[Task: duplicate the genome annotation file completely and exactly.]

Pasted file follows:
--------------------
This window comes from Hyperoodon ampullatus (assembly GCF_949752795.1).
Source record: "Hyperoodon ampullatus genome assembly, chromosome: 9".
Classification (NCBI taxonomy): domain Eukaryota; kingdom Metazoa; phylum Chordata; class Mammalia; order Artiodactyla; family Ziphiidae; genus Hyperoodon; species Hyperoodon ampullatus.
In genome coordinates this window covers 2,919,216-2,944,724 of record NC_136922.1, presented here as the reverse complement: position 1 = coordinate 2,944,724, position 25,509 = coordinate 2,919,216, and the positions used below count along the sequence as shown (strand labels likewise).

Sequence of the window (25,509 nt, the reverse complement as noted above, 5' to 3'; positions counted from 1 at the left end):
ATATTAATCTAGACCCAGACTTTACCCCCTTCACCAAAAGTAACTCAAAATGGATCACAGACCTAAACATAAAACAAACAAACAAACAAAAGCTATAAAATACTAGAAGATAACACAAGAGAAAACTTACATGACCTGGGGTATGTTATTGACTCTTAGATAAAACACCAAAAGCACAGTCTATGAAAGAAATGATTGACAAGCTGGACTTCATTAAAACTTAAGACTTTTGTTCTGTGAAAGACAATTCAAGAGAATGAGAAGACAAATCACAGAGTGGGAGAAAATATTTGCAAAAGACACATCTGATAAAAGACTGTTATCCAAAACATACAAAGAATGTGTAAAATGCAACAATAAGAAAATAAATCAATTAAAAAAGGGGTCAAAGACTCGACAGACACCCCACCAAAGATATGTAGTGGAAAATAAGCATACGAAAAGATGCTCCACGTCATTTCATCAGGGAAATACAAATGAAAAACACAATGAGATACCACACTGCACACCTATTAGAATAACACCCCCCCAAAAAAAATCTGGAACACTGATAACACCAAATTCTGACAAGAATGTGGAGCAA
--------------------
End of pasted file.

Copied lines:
This window comes from Hyperoodon ampullatus (assembly GCF_949752795.1).
Source record: "Hyperoodon ampullatus genome assembly, chromosome: 9".
Classification (NCBI taxonomy): domain Eukaryota; kingdom Metazoa; phylum Chordata; class Mammalia; order Artiodactyla; family Ziphiidae; genus Hyperoodon; species Hyperoodon ampullatus.
In genome coordinates this window covers 2,919,216-2,944,724 of record NC_136922.1, presented here as the reverse complement: position 1 = coordinate 2,944,724, position 25,509 = coordinate 2,919,216, and the positions used below count along the sequence as shown (strand labels likewise).

Sequence of the window (25,509 nt, the reverse complement as noted above, 5' to 3'; positions counted from 1 at the left end):
ATATTAATCTAGACCCAGACTTTACCCCCTTCACCAAAAGTAACTCAAAATGGATCACAGACCTAAACATAAAACAAACAAACAAACAAAAGCTATAAAATACTAGAAGATAACACAAGAGAAAACTTACATGACCTGGGGTATGTTATTGACTCTTAGATAAAACACCAAAAGCACAGTCTATGAAAGAAATGATTGACAAGCTGGACTTCATTAAAACTTAAGACTTTTGTTCTGTGAAAGACAATTCAAGAGAATGAGAAGACAAATCACAGAGTGGGAGAAAATATTTGCAAAAGACACATCTGATAAAAGACTGTTATCCAAAACATACAAAGAATGTGTAAAATGCAACAATAAGAAAATAAATCAATTAAAAAAGGGGTCAAAGACTCGACAGACACCCCACCAAAGATATGTAGTGGAAAATAAGCATACGAAAAGATGCTCCACGTCATTTCATCAGGGAAATACAAATGAAAAACACAATGAGATACCACACTGCACACCTATTAGAATAACACCCCCCCAAAAAAAATCTGGAACACTGATAACACCAAATTCTGACAAGAATGTGGAGCAA